GA Everyday Heroes: Helping Paw - Several; young children and an adult sitting on floor in circle around large, golden-furred dog wearing a green vest
As part of the hospital’s Canines for Kids program, Reggie gives support and comfort to patients when they need it most. (Courtesy of Children's Healthcare of Atlanta)
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Not all heroes wear capes – or even have opposable thumbs. This hero has four legs, a tail and a big heart. Meet Reggie: a four-year-old golden retriever who brings hope and love to the patients and families at Children’s Health Care of Atlanta. He is a part of the hospital’s Canines for Kids Program. 

Reggie is a one-of-a-kind furry friend who gives support and comfort for patients when they need it the most. He works with the staff at Children’s as a facility dog offering the highest-quality care possible. 

“He just has such a fun personality. He loves to snuggle, he loves to work, but he just loves to make people laugh by being a goofball,” said Reggie’s owner and handler Kara Klein. “It’s so great to see him in the hospital and to see him make a difference, whether that is by helping motivate a patient or by making them laugh.” 

Reggie is responsible for answering consult requests from hospital staff and helping wherever he is needed in the facility. Unlike other dogs in the Canines for Kids program, Reggie is not assigned to one specific unit at the hospital. He’s everywhere and also enjoys attending special events and fundraisers hosted by Children’s. 

Reggie often visits the Louise and Brett Samsky Preschool at the Marcus Autism Center in Atlanta. According to Klein, when he spends time at the preschool, he helps the students learn social skills by creating an encouraging, fun environment. 

“During my time working with Children’s [Health Care of Atlanta], I was able to see how the presence of Reggie simply lit up an entire room with smiles,” said Children’s Health Care of Atlanta spokeswoman Kaylie Beacham. “Reggie is truly a superstar!” 

At the beginning of each day at work, Reggie and his handler ask the medical team what Reggie can do to help each specific patient reach their treatment goals. The duo then goes room to room spending time with patients and offering individualized care based on the patient’s needs.  

“Our dogs have this innate ability to know what a patient needs from them at that moment,” Klein said. “Reggie knows when to be serious, but he also knows how to be silly and make someone laugh.” 

One afternoon, Reggie received a request to help motivate a teenage boy who was recovering from his recent spinal surgery and was nervous about the pain. With Reggie’s support, the physical therapist could help the patient out of bed and walk a lap around the unit. On the next lap, the patient held Reggie’s leash and walked him around the floor by himself. Klein was excited to see other clinicians recognize and celebrate Reggie’s encouragement and positive influence on patients.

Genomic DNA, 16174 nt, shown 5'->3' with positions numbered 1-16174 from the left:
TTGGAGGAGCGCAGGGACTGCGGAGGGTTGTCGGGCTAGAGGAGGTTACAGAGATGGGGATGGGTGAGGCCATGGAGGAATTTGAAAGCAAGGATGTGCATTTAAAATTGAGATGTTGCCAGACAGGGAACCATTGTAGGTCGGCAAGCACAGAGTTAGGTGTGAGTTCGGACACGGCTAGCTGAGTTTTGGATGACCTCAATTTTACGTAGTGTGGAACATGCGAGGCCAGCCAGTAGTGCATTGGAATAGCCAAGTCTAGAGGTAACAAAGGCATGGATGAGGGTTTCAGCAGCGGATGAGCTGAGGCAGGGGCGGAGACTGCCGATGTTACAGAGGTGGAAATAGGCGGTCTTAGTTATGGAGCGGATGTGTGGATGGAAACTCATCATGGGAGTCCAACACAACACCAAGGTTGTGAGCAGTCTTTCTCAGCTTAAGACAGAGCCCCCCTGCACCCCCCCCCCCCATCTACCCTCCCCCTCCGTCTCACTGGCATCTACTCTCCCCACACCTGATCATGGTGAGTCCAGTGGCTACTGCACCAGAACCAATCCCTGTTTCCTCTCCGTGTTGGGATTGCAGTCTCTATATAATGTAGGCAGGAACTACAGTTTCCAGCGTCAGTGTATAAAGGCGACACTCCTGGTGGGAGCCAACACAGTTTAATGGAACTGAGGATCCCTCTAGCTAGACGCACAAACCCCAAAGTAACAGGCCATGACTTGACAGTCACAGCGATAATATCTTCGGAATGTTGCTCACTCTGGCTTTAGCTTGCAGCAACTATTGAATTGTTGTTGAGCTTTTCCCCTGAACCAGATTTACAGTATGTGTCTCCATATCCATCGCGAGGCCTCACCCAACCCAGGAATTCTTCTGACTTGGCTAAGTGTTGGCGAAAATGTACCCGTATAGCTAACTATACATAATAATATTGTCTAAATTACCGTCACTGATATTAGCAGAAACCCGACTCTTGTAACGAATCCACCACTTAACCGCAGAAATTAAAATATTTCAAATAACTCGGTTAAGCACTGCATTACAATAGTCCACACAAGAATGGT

“As a kid who was frequently in the hospital for testing and procedures the presence of the therapy dogs really helped to ease some of the anxiety that comes along with it,” former patient Brie Buckfelder said. “I really appreciated when they would come visit me before tests and give me some encouragement.” 

Canines for Kids began in 2009, when the hospital welcomed facility dog Casper to the team. It was the first hospital-based facility dog program in the country. Over time, it has encouraged hospitals nationwide to adopt similar programs. 

The program now has a crew of 11 dogs across Children’s three hospital locations: Egleston, Scottish Rite and Hughes Spalding. Reggie joined the Canines for Kids staff in April 2022 after completing specialized training to work in the hospital. 

According to Klein, before they are assigned a role in the hospital, Children’s facility dogs train for a year and a half to two years with Canine Assistants, a nonprofit organization that trains and places service dogs across the nation. Part of their training is in a real hospital so they can become familiar with the noises and smells of a busy hospital before they are assigned to one.  

When he isn’t working as a facility dog at Children’s, Reggie is a skilled swimmer and enjoys playing fetch in the water with his family at home. 

“I just think what our dogs do is truly magic,” Klein said. “I’m very privileged to be able to be the one who’s holding his leash.” 

Canines for Kids is an entirely donor-funded program. To learn more or donate, visit the Children’s website. Reggie and his team of furry friends always appreciate donations in the form of their favorite treats and toys as well. To stay updated on Reggie’s future endeavors, follow @therapydogsofchoa on Instagram. 

The Everyday Heroes project is a partnership between Fresh Take Georgia, Atlanta Journal-Constitution and other newsrooms in Georgia.

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